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This article is written by a student writer from the Her Campus at VCU chapter.

Some people really seem to hate Valentines Day. I don’t fully understand why, to be honest. I have nothing against the holiday myself. However, I’ve found that more often than not, friends of mine who feel this way tend to spend the holiday making themselves miserable. They generally explain it as not liking the societal reliance on stereotypical romance.

I’m not completely sure what other aspects have caused the hatred but I believe that everyone has an equal right to enjoy this holiday. Here are some random and (hopefully) useful ways of spending your time during Valentines Day if you dislike the holiday but don’t want to spend your time sulking about it. 

Self Love

Self-care, regardless of whether or not it’s for a special occasion, is always a good thing to implement. I get the feeling that one of the main reasons why people may lean towards disliking Valentine’s Day would be that they disagree with the intense focus on romantic relationships. However, there is nothing in the rules that says Valentines Day can’t include love of a different nature.

Of course, this includes platonic love but it also may be self-focused. I completely agree that no one should have to feel like they should rely on another person in order to be truly happy. So, this Valentine’s Day, take the night to yourself. Avoid the romantic bustle and the excessive number of hand-holding couples crowding the streets and surrounding restaurants. Save the money that you would otherwise probably have spent on an overpriced meal and do what truly makes you happy. In fact, it is perfectly feasible and recommended that you include the more pleasant aspects of the holiday into your night of self-focused fun. Eat some chocolate, put on a movie (romantic or otherwise), apply a face mask, and have a “Netflix and Chill” night on your own.

Be Productive

Regardless of whether you are a student, a full or part-time employee, or a stay home mom/dad, chances are there is always a bit of work that needs to be done. Finish up the homework that you’ve been procrastinating on for so long. Draft and send that email to your boss finally requesting a raise. Stop delaying the inevitable cleaning of various household rooms and endless laundry that you’ve been putting off since the beginning of the week.

There’s nothing wrong with not wanting to actively support or participate in Valentine’s Day, but why not do something for yourself at the same time. I’m sure you’d wake up the next morning feeling much more productive and happy.

Go on an Unusual Date

Thus far in the list, all the activities have been more for those who are single. However, having a significant other doesn’t necessarily mean that you are required to celebrate or be a fan of Valentine’s Day. If this is the case, but you also don’t want to just blow off your partner or fully participate in the holiday while succumbing to the societal focus on stereotypical romance, then I suggest taking a trip to a more unusual date location. For example, if you or your partner enjoy museums and just happen to be passing through France, check out the Paris Sewer Museum, an educational exhibit detailing the underground sewers and their functions in the famed city.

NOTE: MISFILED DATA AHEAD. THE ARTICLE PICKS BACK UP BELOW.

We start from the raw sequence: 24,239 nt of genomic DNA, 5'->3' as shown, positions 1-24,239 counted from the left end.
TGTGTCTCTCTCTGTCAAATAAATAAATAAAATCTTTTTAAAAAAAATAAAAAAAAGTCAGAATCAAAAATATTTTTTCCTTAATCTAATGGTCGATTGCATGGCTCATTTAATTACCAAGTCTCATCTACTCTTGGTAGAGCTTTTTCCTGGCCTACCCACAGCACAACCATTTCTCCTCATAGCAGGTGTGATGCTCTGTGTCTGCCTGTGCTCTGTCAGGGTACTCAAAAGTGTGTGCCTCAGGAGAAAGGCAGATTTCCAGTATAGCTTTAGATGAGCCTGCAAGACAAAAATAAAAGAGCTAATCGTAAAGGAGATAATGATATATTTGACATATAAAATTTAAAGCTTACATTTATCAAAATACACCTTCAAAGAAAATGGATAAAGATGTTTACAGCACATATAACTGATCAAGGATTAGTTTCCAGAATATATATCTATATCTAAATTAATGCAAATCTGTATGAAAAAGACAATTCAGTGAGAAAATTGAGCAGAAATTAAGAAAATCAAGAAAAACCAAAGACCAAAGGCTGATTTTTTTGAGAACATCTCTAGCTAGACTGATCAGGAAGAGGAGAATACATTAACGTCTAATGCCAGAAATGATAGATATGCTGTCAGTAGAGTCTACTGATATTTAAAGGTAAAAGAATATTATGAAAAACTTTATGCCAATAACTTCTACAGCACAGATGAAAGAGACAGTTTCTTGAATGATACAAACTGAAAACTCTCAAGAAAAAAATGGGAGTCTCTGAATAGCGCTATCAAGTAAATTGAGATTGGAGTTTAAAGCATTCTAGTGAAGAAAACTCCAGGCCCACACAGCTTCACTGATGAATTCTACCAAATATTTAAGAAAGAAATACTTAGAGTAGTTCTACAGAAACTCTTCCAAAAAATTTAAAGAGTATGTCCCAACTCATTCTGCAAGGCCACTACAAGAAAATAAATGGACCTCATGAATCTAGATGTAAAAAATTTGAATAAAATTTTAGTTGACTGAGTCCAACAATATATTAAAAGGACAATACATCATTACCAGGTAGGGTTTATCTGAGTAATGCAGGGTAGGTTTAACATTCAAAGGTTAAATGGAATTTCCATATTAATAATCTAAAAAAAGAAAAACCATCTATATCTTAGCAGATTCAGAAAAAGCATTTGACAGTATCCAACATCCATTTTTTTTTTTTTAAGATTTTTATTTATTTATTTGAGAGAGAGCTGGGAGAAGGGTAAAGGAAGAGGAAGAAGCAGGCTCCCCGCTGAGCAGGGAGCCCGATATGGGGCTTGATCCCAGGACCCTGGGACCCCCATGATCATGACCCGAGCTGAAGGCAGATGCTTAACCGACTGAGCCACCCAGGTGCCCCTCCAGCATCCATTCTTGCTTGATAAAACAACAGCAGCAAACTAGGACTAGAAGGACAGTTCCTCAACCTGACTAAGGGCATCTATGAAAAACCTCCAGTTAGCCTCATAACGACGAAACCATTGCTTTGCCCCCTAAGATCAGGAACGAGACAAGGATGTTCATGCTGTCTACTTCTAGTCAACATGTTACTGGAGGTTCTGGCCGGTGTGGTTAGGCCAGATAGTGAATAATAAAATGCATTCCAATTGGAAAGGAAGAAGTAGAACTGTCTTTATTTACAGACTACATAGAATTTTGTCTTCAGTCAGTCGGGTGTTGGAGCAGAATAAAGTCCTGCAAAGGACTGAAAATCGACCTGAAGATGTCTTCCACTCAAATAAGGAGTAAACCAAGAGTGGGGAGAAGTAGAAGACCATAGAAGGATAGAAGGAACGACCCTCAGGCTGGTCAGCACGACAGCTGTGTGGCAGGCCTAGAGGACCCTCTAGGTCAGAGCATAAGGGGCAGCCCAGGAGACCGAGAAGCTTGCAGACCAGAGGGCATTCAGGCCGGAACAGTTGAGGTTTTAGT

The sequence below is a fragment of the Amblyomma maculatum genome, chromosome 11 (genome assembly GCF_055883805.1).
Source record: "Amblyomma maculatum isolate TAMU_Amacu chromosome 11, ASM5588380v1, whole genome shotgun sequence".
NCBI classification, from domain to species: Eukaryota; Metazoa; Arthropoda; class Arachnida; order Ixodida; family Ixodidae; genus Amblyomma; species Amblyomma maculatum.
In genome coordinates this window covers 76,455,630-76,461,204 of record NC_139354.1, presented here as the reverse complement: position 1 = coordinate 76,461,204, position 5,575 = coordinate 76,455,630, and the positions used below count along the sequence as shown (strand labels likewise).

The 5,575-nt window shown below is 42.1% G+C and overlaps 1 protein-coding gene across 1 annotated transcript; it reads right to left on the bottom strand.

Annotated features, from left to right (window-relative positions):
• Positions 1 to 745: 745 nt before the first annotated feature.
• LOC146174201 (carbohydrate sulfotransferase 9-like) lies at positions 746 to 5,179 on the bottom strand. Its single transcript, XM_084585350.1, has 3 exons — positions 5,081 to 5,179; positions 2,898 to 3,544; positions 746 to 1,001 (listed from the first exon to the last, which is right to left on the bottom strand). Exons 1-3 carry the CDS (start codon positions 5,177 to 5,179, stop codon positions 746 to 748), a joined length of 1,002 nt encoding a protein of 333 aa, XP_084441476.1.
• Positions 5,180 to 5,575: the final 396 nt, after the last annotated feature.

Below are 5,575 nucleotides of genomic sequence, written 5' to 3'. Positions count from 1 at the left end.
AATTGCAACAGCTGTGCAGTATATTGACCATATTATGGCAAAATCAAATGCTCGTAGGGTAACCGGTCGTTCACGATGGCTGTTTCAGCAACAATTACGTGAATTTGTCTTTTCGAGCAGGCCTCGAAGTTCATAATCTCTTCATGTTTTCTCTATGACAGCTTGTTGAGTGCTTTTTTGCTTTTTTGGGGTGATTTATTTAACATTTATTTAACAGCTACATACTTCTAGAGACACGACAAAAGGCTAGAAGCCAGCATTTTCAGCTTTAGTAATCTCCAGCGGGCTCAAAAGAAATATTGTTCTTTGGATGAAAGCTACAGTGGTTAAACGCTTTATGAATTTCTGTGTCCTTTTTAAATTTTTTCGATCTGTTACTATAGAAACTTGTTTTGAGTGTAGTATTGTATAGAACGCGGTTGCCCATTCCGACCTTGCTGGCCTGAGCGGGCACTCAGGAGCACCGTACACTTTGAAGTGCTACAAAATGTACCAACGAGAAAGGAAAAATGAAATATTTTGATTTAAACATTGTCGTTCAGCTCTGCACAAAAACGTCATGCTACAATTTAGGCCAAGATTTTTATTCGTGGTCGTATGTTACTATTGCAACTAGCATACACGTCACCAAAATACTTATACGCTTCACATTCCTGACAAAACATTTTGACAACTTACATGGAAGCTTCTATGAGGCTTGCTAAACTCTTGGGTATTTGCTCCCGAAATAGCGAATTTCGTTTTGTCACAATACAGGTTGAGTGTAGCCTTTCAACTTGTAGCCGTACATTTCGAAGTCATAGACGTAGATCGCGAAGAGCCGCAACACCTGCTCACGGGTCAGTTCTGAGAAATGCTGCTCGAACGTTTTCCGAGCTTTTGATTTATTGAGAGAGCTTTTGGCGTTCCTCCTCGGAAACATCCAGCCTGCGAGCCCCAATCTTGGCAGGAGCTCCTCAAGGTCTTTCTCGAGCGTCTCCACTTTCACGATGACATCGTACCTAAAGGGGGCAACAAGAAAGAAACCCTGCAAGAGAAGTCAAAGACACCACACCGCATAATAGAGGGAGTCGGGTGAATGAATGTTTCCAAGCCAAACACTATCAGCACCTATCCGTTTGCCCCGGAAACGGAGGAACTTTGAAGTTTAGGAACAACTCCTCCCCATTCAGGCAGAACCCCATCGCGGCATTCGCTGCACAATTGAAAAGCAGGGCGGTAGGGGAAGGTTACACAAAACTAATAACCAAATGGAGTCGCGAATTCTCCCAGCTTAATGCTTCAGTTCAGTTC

If this doesn’t sound particularly sanitary or enjoyable, try dropping by the Museum of Broken Relationships in Zagreb, Croatia. And if you do manage to drag your partner along and they find it as ironic and entertaining as you, perhaps then it was meant to be.

Galentines Day

Recently, I feel that Galentine’s Day has become a non-official official thing and it normally takes place the day before or after Valentines Day. However, if you and your friends happen to have the same negative view of its more romance focused counterpart, then perhaps you could band together in your mutual dislike and fully replace the holiday on February 14. Think of it as a non-official official takeover. Make a brunch out of it, dress up, love each other and enjoy yourself.

Completely Ignore It

Finally, if you find yourself completely unable to overcome your dislike of Valentines Day, you do have the option of completely and utterly ignoring it. However, keep in mind that if you do this you must fully commit. Expressing your continued disdain of the holiday and thus explaining your refusal to do anything in celebration will most likely result in your being miserable. In order to avoid this, cook yourself a nice meal, watch a tv show, take a nap and read a good book (not necessarily in that order). Distraction is key in this stage of the game. As the title of this article suggests, don’t sulk, simply distract distract distract.

Although there are many more ways to celebrate Valentine’s Day, these are a few good options for those that aren’t necessarily a fan of the holiday. Although this should apply to all times of the year, make sure to enjoy yourself this February 14! Valentine’s Day is about love and joy, and you should be no exception!

Emma Ostenfeld is currently a Junior at Virginia Commonwealth University studying psychology. She is interested in creative (or any other form) of writing and has joined Her Campus in order to improve her skills and experience in this field. Originally from NOVA, she loves everything about living in Richmond Except that she had to leave her three cats at home and misses them dearly. She loves her friends but is enough of an introvert that alone time is a necessity for the sake of her mental health and the sanity of those around her. She is an extreme foodie and always appreciates any restaurant recommendations.
Keziah is a writer for Her Campus. She is majoring in Fashion Design with a minor in Fashion Merchandising. HCXO!